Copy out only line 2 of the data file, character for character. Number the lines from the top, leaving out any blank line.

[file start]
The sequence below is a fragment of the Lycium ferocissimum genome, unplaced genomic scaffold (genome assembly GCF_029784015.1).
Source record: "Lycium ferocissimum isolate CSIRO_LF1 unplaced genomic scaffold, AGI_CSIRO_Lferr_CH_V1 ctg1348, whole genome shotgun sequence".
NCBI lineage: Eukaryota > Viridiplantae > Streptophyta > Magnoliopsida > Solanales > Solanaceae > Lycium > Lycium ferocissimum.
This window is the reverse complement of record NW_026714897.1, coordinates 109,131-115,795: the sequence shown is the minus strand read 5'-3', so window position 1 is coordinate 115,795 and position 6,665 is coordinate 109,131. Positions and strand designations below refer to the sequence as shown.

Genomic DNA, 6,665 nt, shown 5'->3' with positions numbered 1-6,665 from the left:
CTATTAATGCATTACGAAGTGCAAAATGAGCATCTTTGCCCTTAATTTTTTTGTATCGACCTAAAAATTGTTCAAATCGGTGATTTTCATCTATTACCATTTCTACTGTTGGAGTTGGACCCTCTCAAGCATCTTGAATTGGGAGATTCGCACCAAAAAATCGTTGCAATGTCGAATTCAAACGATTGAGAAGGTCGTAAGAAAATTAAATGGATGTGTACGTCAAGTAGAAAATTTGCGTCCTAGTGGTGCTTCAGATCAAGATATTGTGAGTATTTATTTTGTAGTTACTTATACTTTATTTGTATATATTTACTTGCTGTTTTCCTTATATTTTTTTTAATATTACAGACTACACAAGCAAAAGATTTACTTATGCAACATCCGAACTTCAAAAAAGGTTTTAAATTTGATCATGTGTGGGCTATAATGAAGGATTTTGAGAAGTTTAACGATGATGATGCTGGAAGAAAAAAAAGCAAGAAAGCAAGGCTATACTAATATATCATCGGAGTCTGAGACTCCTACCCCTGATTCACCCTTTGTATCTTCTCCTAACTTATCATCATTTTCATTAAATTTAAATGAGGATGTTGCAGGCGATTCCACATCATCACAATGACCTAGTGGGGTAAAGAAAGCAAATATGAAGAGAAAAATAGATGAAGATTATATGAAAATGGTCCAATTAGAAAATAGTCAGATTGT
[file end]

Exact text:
Source record: "Lycium ferocissimum isolate CSIRO_LF1 unplaced genomic scaffold, AGI_CSIRO_Lferr_CH_V1 ctg1348, whole genome shotgun sequence".